Reading List: The New York Times Didn’t Hit a Wall After All

Each day we provide a roundup of five stories from around the Web that our editors read and found noteworthy. Follow us on Twitter for updates throughout the day @digiday.

NYT’s Quite Subscription Success: When The New York Times announced its digital subscription plan in March, there was no shortage of those predicting doom and gloom for the Gray Lady. In fact, it hasn’t been all bad. The NYT reports it now has 324,00 digital subscribers — and its Web traffic hasn’t cratered. So much for the conventional wisdom. It also means we should expect more variations of the NYT approach from other Web publishers. PaidContent — Brian Morrissey @bmorrissey 
QR Codes Take Another Hit: In the mobile ad arena, enthusiasm for QR codes — those odd, Rorschach test-looking symbols that have popped up all over billboards and other out-of-home ads — has already diminished. Now they may even wreck your phone. According to Mashable, a company called Kaspersky Labs has discovered some cases of malware delivered to phones via QR codes. Of course, this may just be another one of those random alarmist reports from companies you’ve never heard of (especially given that these incidents took place in Russia), but any news of this sort, arriving at a time when QR codes are barely breathing, isn’t likely to spur interest in the tactic. Mashable — Mike Shields @digitalshields

Groupon’s Scaled-Back Ambitions: The news that Groupon will be meeting with potential investors to pitch an IPO that will net the company $12 billion is just another in a pretty long line (given the relatively short time frame) of disappointments for the daily deals site that has been called the fastest-growing company in history. Although it may seem counterintuitive to call a $12 billion valuation disappointing, that figure follows reports last summer that the company was looking for $30 billion. And now the investor community that was so enthusiastic six months ago has ratcheted expectations back considerably. Some press reports that even suggest that even $12 billion is a stretch, and perhaps $10 billion is more realistic. WSJ — Anne Sherber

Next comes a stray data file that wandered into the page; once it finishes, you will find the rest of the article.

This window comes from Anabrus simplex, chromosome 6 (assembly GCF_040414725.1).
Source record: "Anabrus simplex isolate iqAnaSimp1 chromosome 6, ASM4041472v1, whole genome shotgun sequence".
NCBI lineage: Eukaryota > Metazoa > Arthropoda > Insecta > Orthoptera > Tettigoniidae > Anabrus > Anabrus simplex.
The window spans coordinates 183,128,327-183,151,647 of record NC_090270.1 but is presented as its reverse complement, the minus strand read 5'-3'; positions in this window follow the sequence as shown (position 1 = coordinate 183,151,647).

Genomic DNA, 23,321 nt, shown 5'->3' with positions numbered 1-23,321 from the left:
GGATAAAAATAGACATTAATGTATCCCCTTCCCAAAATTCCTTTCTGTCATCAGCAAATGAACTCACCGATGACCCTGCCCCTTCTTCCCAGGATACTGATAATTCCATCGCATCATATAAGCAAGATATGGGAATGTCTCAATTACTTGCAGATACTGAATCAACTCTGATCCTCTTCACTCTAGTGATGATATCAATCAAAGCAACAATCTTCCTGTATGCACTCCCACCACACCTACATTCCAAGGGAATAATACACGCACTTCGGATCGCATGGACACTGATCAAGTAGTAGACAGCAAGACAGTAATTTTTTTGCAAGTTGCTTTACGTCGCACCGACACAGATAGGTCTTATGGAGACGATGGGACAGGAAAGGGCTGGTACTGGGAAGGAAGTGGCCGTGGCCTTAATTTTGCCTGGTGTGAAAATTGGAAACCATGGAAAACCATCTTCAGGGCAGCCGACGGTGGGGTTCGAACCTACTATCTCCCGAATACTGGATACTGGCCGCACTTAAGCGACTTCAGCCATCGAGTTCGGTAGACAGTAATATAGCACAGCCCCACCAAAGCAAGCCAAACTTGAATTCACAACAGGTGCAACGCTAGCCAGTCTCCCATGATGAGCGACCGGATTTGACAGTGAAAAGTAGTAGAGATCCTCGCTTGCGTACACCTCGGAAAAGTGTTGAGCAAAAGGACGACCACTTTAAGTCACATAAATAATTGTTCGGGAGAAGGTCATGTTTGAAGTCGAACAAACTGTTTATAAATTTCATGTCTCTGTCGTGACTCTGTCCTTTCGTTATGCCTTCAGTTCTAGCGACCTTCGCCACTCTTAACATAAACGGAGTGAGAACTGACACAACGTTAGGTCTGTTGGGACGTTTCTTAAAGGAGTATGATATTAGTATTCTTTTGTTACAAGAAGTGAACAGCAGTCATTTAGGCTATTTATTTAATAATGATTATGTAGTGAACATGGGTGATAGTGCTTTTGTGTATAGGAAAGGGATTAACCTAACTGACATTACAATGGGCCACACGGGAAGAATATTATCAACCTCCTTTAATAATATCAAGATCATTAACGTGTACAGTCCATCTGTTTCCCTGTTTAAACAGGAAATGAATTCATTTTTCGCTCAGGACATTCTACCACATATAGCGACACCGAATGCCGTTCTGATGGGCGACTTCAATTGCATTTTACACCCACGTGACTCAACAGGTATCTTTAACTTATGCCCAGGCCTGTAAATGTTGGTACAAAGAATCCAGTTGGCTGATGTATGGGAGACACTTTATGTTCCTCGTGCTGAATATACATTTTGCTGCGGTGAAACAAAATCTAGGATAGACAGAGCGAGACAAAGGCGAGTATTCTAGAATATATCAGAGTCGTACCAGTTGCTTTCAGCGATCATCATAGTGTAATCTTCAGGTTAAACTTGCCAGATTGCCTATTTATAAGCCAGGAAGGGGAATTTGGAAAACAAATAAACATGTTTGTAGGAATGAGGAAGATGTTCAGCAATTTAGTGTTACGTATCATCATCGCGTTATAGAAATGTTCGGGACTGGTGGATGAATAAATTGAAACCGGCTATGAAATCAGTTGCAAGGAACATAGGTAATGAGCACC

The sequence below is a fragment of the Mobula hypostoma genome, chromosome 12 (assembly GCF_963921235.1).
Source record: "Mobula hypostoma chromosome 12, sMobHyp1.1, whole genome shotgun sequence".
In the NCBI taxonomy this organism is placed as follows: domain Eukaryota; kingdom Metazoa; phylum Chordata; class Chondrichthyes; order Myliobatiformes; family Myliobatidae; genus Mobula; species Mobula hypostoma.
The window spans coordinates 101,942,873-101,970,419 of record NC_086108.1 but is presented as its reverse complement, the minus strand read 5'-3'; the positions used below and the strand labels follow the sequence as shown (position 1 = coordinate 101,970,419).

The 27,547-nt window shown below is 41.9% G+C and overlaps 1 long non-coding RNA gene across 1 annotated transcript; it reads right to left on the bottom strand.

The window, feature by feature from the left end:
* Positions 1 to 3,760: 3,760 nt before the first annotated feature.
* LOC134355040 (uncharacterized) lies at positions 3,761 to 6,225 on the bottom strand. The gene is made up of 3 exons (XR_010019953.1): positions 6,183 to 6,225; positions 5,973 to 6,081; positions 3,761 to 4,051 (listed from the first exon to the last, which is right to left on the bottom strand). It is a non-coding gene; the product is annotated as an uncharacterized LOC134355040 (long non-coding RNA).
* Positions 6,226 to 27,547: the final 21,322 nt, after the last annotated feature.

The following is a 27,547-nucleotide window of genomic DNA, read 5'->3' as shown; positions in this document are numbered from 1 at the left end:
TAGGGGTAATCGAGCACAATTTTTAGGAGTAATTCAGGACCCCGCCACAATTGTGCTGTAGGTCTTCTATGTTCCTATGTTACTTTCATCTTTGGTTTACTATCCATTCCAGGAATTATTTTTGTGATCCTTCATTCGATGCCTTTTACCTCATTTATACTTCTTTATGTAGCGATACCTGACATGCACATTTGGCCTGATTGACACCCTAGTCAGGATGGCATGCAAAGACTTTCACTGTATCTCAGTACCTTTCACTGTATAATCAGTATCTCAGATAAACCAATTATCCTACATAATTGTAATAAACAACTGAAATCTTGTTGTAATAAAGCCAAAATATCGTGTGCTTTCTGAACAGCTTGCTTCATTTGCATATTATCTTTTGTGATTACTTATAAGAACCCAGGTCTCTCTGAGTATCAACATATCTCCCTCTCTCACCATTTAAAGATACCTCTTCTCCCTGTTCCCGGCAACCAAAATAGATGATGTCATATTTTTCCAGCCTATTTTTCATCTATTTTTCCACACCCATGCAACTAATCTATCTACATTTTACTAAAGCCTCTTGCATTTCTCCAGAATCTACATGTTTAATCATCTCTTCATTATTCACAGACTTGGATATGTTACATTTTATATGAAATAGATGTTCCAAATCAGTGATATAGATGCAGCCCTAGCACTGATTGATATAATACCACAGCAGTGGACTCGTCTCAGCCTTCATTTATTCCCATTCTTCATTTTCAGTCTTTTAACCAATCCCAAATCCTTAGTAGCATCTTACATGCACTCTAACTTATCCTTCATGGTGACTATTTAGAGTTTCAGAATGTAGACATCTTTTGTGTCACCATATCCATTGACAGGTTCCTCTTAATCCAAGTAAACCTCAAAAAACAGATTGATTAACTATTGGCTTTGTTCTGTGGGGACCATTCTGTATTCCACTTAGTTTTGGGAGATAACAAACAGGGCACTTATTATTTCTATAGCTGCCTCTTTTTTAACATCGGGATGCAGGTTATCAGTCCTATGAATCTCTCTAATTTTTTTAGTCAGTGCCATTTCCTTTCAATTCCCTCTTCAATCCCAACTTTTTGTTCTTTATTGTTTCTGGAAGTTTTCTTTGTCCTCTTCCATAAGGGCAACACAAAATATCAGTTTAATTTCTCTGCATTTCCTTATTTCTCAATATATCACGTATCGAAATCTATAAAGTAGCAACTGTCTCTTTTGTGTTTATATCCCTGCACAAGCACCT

The Horror Movie That is Facebook: It’s not only Eric Schmidt and conspiracy theorists who may wake up in a cold sweat from a dream about Facebook’s control of the intimate data on 800 million people; consumers might too. A new website dramatizes how easy it is for one crazed stalker type to invade your personal life via Facebook. The site illustrates that it’s not just data that Facebook houses, it’s consumer histories, friendships and preferences – not to mention data on location, age, religion and more. Facebook’s greatest leverage over consumers, brands and media types is its massive data pool, but that is also its greatest vulnerability. IndieWire — Carla Rover @carlarover

NFC Gains Traction: It’s still only available on one handset, but Google’s near-field communication mobile payment system, Google Wallet, is gaining traction. New Jersey Transit began letting commuters pay for fares using the in-phone sensors at multiple locations yesterday, including New York’s Penn Station. The technology continues to excite marketers as a powerful method of connecting online and mobile behavior to real-world actions and purchases. That opportunity will continue to grow as users become more accustomed to using it and are increasingly given the opportunity to do so. Bloomberg — Jack Marshall @JackMarshall
Digiday Top Stories